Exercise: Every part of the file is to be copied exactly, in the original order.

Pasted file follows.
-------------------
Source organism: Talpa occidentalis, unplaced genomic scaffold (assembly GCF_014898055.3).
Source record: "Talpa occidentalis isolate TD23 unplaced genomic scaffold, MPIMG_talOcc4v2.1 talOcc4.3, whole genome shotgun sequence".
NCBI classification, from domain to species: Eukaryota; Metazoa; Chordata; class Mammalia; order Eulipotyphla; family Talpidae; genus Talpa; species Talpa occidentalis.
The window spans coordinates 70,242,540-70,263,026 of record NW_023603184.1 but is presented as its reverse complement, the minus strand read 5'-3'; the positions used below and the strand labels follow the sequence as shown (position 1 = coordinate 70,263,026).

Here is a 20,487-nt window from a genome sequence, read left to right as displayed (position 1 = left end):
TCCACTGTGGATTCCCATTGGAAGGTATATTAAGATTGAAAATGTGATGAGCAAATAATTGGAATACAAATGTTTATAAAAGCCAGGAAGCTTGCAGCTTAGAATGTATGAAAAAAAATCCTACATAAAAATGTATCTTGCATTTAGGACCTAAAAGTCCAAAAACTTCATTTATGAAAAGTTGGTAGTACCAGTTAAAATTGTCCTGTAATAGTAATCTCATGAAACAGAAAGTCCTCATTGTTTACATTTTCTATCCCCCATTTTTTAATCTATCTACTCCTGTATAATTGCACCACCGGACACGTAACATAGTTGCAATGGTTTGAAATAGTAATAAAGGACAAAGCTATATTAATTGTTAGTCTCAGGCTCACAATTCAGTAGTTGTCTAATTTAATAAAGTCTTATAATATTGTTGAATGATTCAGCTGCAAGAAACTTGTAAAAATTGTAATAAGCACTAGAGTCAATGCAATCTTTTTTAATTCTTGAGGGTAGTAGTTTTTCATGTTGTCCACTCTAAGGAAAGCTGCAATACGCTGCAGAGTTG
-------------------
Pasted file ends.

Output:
Source organism: Talpa occidentalis, unplaced genomic scaffold (assembly GCF_014898055.3).
Source record: "Talpa occidentalis isolate TD23 unplaced genomic scaffold, MPIMG_talOcc4v2.1 talOcc4.3, whole genome shotgun sequence".
NCBI classification, from domain to species: Eukaryota; Metazoa; Chordata; class Mammalia; order Eulipotyphla; family Talpidae; genus Talpa; species Talpa occidentalis.
The window spans coordinates 70,242,540-70,263,026 of record NW_023603184.1 but is presented as its reverse complement, the minus strand read 5'-3'; the positions used below and the strand labels follow the sequence as shown (position 1 = coordinate 70,263,026).

Here is a 20,487-nt window from a genome sequence, read left to right as displayed (position 1 = left end):
TCCACTGTGGATTCCCATTGGAAGGTATATTAAGATTGAAAATGTGATGAGCAAATAATTGGAATACAAATGTTTATAAAAGCCAGGAAGCTTGCAGCTTAGAATGTATGAAAAAAAATCCTACATAAAAATGTATCTTGCATTTAGGACCTAAAAGTCCAAAAACTTCATTTATGAAAAGTTGGTAGTACCAGTTAAAATTGTCCTGTAATAGTAATCTCATGAAACAGAAAGTCCTCATTGTTTACATTTTCTATCCCCCATTTTTTAATCTATCTACTCCTGTATAATTGCACCACCGGACACGTAACATAGTTGCAATGGTTTGAAATAGTAATAAAGGACAAAGCTATATTAATTGTTAGTCTCAGGCTCACAATTCAGTAGTTGTCTAATTTAATAAAGTCTTATAATATTGTTGAATGATTCAGCTGCAAGAAACTTGTAAAAATTGTAATAAGCACTAGAGTCAATGCAATCTTTTTTAATTCTTGAGGGTAGTAGTTTTTCATGTTGTCCACTCTAAGGAAAGCTGCAATACGCTGCAGAGTTG